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Kinematic and Kinetic Synergies of the Lower Extremities During the Pull in Olympic Weightlifting
Journal of Applied Biomechanics
  • Kristof Kipp, University of Michigan
  • Josh Redden, USA Weightlifting
  • Michelle Sabick, Boise State University
  • Chad Harris, LaGrange College
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The purpose of this study was to identify multijoint lower extremity kinematic and kinetic synergies in weightlifting and compare these synergies between joints and across different external loads. Subjects completed sets of the clean exercise at loads equal to 65, 75, and 85% of their estimated 1-RM. Functional data analysis was used to extract principal component functions (PCF's) for hip, knee, and ankle joint angles and moments of force during the pull phase of the clean at all loads. The PCF scores were then compared between joints and across loads to determine how much of each PCF was present at each joint and how it differed across loads. The analyses extracted two kinematic and four kinetic PCF's. The statistical comparisons indicated that all kinematic and two of the four kinetic PCF's did not differ across load, but scaled according to joint function. The PCF's captured a set of joint- and load-specific synergies that quantified biomechanical function of the lower extremity during Olympic weightlifting and revealed important technical characteristics that should be considered in sports training and future research.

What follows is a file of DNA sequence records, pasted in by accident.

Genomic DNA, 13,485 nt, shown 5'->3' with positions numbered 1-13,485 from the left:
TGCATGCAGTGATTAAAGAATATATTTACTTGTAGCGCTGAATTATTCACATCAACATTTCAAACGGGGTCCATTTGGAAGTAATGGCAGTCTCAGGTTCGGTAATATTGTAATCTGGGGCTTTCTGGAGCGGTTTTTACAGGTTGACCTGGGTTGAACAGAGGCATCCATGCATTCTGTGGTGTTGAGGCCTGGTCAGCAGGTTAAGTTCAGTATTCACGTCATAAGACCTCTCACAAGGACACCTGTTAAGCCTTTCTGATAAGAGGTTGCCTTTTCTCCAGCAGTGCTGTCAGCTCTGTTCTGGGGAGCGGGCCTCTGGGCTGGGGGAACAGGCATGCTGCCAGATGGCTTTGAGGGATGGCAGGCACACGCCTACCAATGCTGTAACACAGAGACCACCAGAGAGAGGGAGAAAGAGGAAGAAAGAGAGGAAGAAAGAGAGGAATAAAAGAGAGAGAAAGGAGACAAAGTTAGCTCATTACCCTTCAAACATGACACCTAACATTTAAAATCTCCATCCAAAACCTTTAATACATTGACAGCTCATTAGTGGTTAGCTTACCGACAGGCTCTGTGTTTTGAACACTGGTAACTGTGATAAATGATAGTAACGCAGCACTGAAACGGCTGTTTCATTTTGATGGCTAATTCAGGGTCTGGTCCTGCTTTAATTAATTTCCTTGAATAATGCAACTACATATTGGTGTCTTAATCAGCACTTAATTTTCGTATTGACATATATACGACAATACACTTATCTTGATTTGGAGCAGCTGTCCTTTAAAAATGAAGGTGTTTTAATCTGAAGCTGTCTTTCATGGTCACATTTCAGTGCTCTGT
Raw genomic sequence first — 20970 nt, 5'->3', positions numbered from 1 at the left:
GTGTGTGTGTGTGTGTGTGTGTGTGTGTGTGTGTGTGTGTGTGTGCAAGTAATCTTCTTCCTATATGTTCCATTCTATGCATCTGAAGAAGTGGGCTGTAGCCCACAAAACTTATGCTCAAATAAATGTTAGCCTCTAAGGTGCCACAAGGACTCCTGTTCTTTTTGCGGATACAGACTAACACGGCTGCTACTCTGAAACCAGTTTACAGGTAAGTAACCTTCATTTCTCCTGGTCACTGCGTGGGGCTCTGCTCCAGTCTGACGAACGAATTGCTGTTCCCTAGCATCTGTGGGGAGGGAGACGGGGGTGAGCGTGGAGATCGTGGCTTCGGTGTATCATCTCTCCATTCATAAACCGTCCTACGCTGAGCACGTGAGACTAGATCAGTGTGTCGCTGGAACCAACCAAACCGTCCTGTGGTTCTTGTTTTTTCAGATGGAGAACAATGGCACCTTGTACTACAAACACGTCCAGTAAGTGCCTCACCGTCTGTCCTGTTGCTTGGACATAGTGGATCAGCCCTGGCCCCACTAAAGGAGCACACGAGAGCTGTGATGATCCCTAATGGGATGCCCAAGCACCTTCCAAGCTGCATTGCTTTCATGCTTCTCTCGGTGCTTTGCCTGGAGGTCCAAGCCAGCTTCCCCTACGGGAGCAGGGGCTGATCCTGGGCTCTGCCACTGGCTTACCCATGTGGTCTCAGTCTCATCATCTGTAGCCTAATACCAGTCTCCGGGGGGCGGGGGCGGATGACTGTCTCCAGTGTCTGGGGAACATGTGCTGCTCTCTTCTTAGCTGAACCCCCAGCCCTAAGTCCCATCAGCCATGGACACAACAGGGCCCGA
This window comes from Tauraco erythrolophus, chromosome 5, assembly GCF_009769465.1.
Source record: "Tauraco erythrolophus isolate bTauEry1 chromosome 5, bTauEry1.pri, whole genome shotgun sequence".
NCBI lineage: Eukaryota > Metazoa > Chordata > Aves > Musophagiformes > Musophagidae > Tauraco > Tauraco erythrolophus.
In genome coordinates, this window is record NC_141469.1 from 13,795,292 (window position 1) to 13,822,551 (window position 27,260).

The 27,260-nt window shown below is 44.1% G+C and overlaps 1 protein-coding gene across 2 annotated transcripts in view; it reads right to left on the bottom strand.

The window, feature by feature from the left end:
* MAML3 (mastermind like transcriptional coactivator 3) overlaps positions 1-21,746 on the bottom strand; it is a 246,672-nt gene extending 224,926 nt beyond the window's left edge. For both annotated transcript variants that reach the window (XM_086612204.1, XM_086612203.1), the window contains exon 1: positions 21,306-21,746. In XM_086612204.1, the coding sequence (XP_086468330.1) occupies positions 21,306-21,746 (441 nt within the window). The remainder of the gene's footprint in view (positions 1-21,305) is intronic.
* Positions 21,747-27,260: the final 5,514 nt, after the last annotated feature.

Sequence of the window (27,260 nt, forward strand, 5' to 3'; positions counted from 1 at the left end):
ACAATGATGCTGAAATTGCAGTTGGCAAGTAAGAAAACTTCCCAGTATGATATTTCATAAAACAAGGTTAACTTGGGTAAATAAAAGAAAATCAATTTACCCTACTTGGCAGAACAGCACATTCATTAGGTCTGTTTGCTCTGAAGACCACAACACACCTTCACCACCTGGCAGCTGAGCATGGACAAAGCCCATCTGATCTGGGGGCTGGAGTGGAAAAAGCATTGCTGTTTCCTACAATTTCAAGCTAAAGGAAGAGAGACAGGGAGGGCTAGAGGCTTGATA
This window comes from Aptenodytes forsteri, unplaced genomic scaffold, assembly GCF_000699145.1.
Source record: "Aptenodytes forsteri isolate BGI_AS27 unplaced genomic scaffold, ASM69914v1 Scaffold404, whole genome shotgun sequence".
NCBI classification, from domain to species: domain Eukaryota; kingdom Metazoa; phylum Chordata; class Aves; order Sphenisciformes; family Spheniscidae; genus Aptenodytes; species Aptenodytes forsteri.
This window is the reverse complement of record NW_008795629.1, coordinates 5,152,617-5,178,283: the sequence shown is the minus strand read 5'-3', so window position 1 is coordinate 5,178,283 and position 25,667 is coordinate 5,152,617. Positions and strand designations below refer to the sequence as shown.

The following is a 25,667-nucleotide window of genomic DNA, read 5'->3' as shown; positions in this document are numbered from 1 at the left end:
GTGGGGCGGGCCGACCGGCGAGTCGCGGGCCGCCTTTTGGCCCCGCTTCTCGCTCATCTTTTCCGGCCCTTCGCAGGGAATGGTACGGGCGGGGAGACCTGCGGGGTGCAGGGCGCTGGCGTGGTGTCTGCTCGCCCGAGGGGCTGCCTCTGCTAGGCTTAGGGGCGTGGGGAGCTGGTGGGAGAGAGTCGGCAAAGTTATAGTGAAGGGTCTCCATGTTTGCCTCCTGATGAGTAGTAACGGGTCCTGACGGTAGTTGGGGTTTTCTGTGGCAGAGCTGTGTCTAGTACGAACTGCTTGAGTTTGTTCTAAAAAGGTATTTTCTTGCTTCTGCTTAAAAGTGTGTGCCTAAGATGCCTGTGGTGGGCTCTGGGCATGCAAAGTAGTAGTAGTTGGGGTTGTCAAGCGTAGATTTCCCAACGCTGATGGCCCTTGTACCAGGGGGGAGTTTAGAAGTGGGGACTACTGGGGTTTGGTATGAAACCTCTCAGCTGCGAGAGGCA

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This document was originally published by Human Kinetics in Journal of Applied Biomechanics. Copyright restrictions may apply.

Citation Information
Kristof Kipp, Josh Redden, Michelle Sabick and Chad Harris. "Kinematic and Kinetic Synergies of the Lower Extremities During the Pull in Olympic Weightlifting" Journal of Applied Biomechanics (2012)
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